Also: yes, do start up that Asian film blog. I wish my English was better so I could offer you some help (not implying you need or would accept it, mind you). Asian films – classics in particular- aren’t getting the attention they deserve.

  10. @bateszi: I agree you should start a film blog, I’ll be getting one sooner or later myself, probably about Québecois art and culture. Anyway, I just finished watching All About Lily Chou-Chou, beautiful movie. It offers a weird contrast to my Italian zombie exploitation film marathon, but I was still able to enjoy it fully. The greatest thing about it? The cinematography, it’s sublime, really makes me want to own it on Blu-ray. It brings a lot of memory too, like that time in high school, 2 or 3 years ago, when we had to read a book about the Japanese phenomenon of bullying; “Ijimé, la loi du plus for” by Huguette Pérol, not that it’s a great book, but for 13-14 years old teenager it delivers and it was kind of hard to read. I’m much more difficult to disturb now, thanks to the great world of cinema!

  11. I’ll second the Asian film blog. Of course, the decision is ultimately yours. Asian film is a great way to access various aspects of Asian culture that westerners may not be exposed to otherwise. My favorite Asian films often deal with Asian myth and folklore, but I generally appreciate the difference in style , storytelling, pacing, and often the difference in presentation of the “protagonists” that Asian film offers. I’m more familiar with Japanese film, but I’ve got some exposure to Korean and Chinese film. More exposure to good films is always welcome.

  12. @Enn/ThatQuebecGuy/okiu14: Cheers for responding. When I write these live action posts I do worry that no one will be interested, so thanks for engaging with me on this film and in the subsequent discussion. With regards to an Asian film blog, it’s something that I’ll probably hold off on for a few more months just to see whether or not I can really be compelled to write about it on a consistent basis. It might be a case of a just re branding this blog (removing the specific ‘anime’ part of the title).

    @ThatQuebecGuy: I’ve noticed that bullying in Japan is remarkably sophisticated and malicious. I mostly associate bullying with people being aggressive in school, but the systematic humiliation and life-scarring abuse inflicted by these Japanese bullies is that much worse. On a related note, there are always news stories about Japanese school-girls selling their panties to random men in the street, which suggests an innocence appears to be lacking in a lot of Japan’s youth.

  13. I discovered Asian cinema about a month ago, a la Naisu no Mori. It surpassed all my expectations, it’s ridiculous that I had such negative prejudices against the genre before. Since then I’ve watched Cha no Aji, Last Life in The Universe, and Linda Linda Linda. I’m kind of picky about what I watch, and it’s been particularly hard for me to find recommendations. Your blog is one of my go-to spots for anime opinions, so today when I happened to notice the live-action tag, I was really excited to see your positive review for Linda Linda Linda :)! I downloaded and watched All About Lily Chou-Chou, I thought it was amazing, really ‘beautiful’ as you described it (I’ve been playing the opening song on repeat.. great stuff). I’m planning to watch Ping Pong next.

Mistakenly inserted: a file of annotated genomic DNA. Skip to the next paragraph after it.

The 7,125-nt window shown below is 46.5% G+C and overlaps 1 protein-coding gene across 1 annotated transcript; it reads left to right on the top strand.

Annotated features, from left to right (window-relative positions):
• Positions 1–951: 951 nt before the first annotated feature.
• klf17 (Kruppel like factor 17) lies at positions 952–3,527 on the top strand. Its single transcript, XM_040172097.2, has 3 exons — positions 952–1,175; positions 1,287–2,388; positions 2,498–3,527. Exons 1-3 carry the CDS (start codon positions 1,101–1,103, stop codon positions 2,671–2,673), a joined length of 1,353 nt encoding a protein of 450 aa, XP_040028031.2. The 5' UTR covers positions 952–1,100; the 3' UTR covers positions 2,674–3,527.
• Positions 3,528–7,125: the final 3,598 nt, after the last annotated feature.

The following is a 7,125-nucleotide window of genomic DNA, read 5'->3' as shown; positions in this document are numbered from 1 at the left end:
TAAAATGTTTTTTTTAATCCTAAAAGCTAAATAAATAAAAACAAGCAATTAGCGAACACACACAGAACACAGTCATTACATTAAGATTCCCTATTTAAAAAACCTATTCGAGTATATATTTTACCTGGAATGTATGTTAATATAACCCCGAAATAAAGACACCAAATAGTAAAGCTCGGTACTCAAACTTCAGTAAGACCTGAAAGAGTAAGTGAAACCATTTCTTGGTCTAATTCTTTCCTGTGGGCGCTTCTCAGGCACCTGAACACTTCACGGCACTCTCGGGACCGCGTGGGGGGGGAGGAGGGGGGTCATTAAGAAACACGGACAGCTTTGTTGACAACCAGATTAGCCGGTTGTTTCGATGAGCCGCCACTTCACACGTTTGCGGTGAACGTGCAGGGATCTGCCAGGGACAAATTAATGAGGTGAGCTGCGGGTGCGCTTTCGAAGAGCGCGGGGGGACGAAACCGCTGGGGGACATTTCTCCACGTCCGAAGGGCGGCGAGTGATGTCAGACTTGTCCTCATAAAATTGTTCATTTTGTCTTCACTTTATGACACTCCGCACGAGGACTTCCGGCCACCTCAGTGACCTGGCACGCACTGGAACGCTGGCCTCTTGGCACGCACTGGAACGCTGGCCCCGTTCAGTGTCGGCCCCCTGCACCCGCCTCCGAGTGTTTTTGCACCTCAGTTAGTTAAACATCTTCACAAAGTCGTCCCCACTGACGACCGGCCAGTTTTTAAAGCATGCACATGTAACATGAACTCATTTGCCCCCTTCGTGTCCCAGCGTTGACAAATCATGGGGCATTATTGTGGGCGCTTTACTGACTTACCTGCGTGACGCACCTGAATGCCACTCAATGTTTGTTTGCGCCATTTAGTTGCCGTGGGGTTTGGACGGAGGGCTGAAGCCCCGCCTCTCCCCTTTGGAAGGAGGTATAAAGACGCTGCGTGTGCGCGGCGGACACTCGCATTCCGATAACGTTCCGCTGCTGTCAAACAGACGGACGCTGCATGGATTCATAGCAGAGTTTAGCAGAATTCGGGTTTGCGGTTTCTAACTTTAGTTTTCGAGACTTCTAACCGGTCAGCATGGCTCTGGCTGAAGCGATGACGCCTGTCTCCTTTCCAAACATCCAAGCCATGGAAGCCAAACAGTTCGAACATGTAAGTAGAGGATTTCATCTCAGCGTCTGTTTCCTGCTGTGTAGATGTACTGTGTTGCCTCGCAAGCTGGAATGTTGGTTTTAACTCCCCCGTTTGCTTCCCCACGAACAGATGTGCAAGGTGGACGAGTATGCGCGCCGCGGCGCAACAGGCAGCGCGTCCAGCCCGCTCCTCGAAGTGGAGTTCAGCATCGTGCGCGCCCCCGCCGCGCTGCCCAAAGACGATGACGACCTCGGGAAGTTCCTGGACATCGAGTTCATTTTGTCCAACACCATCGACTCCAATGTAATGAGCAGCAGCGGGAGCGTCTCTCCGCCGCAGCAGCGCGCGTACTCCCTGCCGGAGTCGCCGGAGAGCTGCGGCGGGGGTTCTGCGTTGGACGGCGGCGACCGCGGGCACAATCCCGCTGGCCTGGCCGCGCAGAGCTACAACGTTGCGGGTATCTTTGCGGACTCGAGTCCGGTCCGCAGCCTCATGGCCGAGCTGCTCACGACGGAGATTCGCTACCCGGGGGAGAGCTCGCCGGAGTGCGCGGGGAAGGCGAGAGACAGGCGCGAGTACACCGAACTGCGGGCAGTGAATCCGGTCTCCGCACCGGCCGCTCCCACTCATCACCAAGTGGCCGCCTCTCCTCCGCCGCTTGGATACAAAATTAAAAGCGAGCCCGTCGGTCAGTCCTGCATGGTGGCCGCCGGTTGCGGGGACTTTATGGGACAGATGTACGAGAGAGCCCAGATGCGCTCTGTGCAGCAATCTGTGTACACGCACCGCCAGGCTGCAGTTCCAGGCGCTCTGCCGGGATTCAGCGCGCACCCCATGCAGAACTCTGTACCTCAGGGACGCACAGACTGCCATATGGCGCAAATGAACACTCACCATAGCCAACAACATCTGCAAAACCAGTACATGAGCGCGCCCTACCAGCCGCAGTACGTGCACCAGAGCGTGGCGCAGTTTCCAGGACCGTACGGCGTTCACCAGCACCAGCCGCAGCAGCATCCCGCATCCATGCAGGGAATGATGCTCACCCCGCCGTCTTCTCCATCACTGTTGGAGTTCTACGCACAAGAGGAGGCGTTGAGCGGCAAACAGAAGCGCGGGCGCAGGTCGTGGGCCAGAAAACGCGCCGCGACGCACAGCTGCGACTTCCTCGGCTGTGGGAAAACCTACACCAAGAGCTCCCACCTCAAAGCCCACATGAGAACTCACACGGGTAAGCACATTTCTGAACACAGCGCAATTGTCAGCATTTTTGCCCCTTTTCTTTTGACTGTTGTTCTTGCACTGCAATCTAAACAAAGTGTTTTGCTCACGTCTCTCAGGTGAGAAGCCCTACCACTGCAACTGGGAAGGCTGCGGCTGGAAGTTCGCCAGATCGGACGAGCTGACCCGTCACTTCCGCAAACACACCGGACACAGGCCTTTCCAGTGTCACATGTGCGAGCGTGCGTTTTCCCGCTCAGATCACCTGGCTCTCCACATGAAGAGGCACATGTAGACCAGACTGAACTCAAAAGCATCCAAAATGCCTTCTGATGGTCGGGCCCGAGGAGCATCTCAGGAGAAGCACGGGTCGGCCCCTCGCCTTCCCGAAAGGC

This comment is stupidly late (your post: August 14, 2008), but I was hoping you’ve seen some great films since then. Any recommendations?

  14. No problem, sfjoe. Since this post, I’ve seen a lot of Japanese films, including Naisu no Mori and Cha no Aji: both are great, especially the latter!

    There’s really just so many to mention! Here’s just a small list of films I’d firstly recommend:

    • Adrift in Tokyo
    • Doing Time
    • Kuchu Teien
    • Sonatine
    • Tokyo Sonata
    • University of laughs

     
    Most of them are fairly recent. Just last night I downloaded ‘Air Doll,’ which I’ve also heard great things about. Some of the films on the list are very slice of life-y, like ‘Adrift in Tokyo’ and ‘Doing Time,’ which are slow, amusing comedies with heart-warming characters, while ‘University of laughs’ is very moving and fascinating at the same time as being quite funny. ‘Tokyo Sonata’ is brilliant, too; a very realistic movie about a modern Japanese family struggling to keep things together. ‘Kuchu Teien’ is the same. For a lot of these, if you look at their directors, you’ll find a real treasure-trove of film.

    One of my biggest regrets about this blog is probably that I never really reviewed enough of these live-action films, but anyway, happy viewing!

    (I’ve got an invite to a very good Asian film torrent tracker currently going free, so if you’re having trouble finding any of the above, let me know and I’ll send an invite your way.)

  15. That invite would be greatly appreciated!
    Erm, when I comment I have to leave my email address, do you have access to that?

    1. Argh, for some reason invites are being disallowed right now, even though I have 1 :( Sorry, sfjoe, I’ll be sure to send you the mail as soon as registrations are reopened.